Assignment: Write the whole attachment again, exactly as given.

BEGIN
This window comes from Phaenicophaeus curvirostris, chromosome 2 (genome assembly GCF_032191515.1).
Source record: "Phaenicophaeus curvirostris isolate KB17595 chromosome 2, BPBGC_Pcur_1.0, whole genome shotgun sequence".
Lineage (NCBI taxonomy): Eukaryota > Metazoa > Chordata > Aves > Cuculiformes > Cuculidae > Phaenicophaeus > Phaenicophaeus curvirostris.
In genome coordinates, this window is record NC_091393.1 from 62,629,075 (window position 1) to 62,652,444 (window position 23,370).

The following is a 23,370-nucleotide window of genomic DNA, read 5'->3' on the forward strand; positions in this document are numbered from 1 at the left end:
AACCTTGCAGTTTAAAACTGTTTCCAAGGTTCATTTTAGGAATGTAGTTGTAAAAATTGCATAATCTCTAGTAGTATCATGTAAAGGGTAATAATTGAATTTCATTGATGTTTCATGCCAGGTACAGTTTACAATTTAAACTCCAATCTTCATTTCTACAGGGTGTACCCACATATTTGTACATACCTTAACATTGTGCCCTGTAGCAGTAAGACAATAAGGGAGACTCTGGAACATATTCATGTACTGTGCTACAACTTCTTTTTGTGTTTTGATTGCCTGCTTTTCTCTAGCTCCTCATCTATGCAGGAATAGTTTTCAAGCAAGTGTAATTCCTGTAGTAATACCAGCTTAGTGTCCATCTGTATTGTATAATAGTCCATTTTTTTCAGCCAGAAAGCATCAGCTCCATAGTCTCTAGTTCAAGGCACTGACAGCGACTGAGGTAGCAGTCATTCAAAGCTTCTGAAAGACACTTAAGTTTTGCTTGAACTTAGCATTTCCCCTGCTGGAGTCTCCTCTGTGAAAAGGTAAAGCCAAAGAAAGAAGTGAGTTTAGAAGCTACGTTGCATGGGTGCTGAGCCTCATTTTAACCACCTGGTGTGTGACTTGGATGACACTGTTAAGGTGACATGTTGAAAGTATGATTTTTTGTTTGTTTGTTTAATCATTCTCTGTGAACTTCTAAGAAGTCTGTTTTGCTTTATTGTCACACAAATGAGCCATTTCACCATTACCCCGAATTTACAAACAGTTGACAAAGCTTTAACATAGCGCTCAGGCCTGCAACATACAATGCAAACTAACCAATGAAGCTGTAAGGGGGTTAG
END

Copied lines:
This window comes from Phaenicophaeus curvirostris, chromosome 2 (genome assembly GCF_032191515.1).
Source record: "Phaenicophaeus curvirostris isolate KB17595 chromosome 2, BPBGC_Pcur_1.0, whole genome shotgun sequence".
Lineage (NCBI taxonomy): Eukaryota > Metazoa > Chordata > Aves > Cuculiformes > Cuculidae > Phaenicophaeus > Phaenicophaeus curvirostris.
In genome coordinates, this window is record NC_091393.1 from 62,629,075 (window position 1) to 62,652,444 (window position 23,370).

The following is a 23,370-nucleotide window of genomic DNA, read 5'->3' on the forward strand; positions in this document are numbered from 1 at the left end:
AACCTTGCAGTTTAAAACTGTTTCCAAGGTTCATTTTAGGAATGTAGTTGTAAAAATTGCATAATCTCTAGTAGTATCATGTAAAGGGTAATAATTGAATTTCATTGATGTTTCATGCCAGGTACAGTTTACAATTTAAACTCCAATCTTCATTTCTACAGGGTGTACCCACATATTTGTACATACCTTAACATTGTGCCCTGTAGCAGTAAGACAATAAGGGAGACTCTGGAACATATTCATGTACTGTGCTACAACTTCTTTTTGTGTTTTGATTGCCTGCTTTTCTCTAGCTCCTCATCTATGCAGGAATAGTTTTCAAGCAAGTGTAATTCCTGTAGTAATACCAGCTTAGTGTCCATCTGTATTGTATAATAGTCCATTTTTTTCAGCCAGAAAGCATCAGCTCCATAGTCTCTAGTTCAAGGCACTGACAGCGACTGAGGTAGCAGTCATTCAAAGCTTCTGAAAGACACTTAAGTTTTGCTTGAACTTAGCATTTCCCCTGCTGGAGTCTCCTCTGTGAAAAGGTAAAGCCAAAGAAAGAAGTGAGTTTAGAAGCTACGTTGCATGGGTGCTGAGCCTCATTTTAACCACCTGGTGTGTGACTTGGATGACACTGTTAAGGTGACATGTTGAAAGTATGATTTTTTGTTTGTTTGTTTAATCATTCTCTGTGAACTTCTAAGAAGTCTGTTTTGCTTTATTGTCACACAAATGAGCCATTTCACCATTACCCCGAATTTACAAACAGTTGACAAAGCTTTAACATAGCGCTCAGGCCTGCAACATACAATGCAAACTAACCAATGAAGCTGTAAGGGGGTTAG